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Fibromyalgia: How to be intimate despite pain

Colleen E. Crane MSW, LCSW is a licensed clinical social worker based in Bozeman, Montana. Colleen is currently in private practice and specializes in working with adolescent girls and women.

Living and loving with fibromyalgia

If you have fibromyalgia, you may feel disconnected from your partner. Fibromyalgia can take a toll on relationships but it doesn't have to. Here are three things you can do to help your partner better understand what it is like to live with this life-altering condition.

Living and loving with fibromyalgia

The National Institutes of Health state that fibromyalgia has been diagnosed in approximately 8 million Americans over the age of 18, with 80 to 90 percent of those diagnosed being women. It is expected that this number will only increase as more research is being done on fibromyalgia. Fibromyalgia is a condition that is characterized by reports of widespread pain with points of tenderness. Fibromyalgia patients report feeling easily fatigued and sometimes having memory problems. This can lead to struggles in a marriage or relationship.

Be honest

Many of the clients I have worked with over the years who suffer from fibromyalgia have difficulties sharing with others when they are having a bad day. Because fibromyalgia is not a visible condition, many people report keeping their pain levels secret because they are afraid others won’t believe them. In my experience, when people are in pain, you can tell because they appear somewhat disconnected. This disconnection is because they are spending all of their energy on managing their pain. If you have fibromyalgia, it is important to be honest with others because then they can learn to be more understanding of what it is like for you to live day to day.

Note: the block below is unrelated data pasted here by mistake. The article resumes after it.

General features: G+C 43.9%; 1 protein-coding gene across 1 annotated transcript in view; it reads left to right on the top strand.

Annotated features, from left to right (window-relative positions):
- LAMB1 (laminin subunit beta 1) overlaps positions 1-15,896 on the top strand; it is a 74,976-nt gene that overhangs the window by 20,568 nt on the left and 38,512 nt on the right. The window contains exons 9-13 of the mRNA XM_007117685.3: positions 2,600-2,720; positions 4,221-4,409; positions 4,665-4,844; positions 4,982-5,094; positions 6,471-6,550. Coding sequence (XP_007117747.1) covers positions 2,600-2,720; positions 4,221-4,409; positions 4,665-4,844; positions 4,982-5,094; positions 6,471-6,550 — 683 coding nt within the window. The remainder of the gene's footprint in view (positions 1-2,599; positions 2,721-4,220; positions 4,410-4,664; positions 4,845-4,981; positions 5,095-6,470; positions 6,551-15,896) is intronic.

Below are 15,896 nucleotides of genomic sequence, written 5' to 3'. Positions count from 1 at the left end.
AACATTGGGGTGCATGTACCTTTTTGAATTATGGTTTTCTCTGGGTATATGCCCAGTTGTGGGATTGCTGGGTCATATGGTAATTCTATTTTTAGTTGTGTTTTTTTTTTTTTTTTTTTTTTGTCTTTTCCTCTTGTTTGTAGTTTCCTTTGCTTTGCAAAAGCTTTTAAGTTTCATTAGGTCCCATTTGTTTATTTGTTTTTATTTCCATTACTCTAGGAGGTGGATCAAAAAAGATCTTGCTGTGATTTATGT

Explore intimacy in other ways

Many times fibromyalgia patients report having difficulty with touch. They want to be intimate with their partners but if they are having a flare-up, getting physically close to anyone can be painful. On days when you are unable to get close to the ones you love, find other activities you can do together to help keep love alive and well. Watch a movie, hold hands or spend time outdoors. Sometimes a hand massage or a foot massage can be a substitute. Most fibromyalgia patients can tolerate some massage when their trigger or tender points are avoided. Talk to your partner about other activities that you can do together on difficult days.

Take care of yourself

For more information on fibromyalgia, visit these websites:

With fibromyalgia, the most important thing is to take good care of yourself. Monitor your stress levels and time spent in intense physical activities. Many times people with fibromyalgia decrease their physical activities because of pain; however, there are gentle exercises and stretches that you can do to help keep symptoms at bay. Talk with a health care professional about what would work best for your body. Meet with professionals who specialize in working with fibromyalgia or who have lots of experience. Look to alternative therapies to see if those methods could help with managing symptoms. Consider looking at your diet; many of the fibromyalgia clients I have worked report gluten sensitivities. It is so hard to slow down sometimes, but when you have been diagnosed with fibromyalgia you are less likely to have bad days if you are consistently able to take care of yourself.

More on fibromyalgia

Fibromyalgia: In the words of sufferer
New insights on fibromyalgia
Brain fog: Causes and solutions to clear your head

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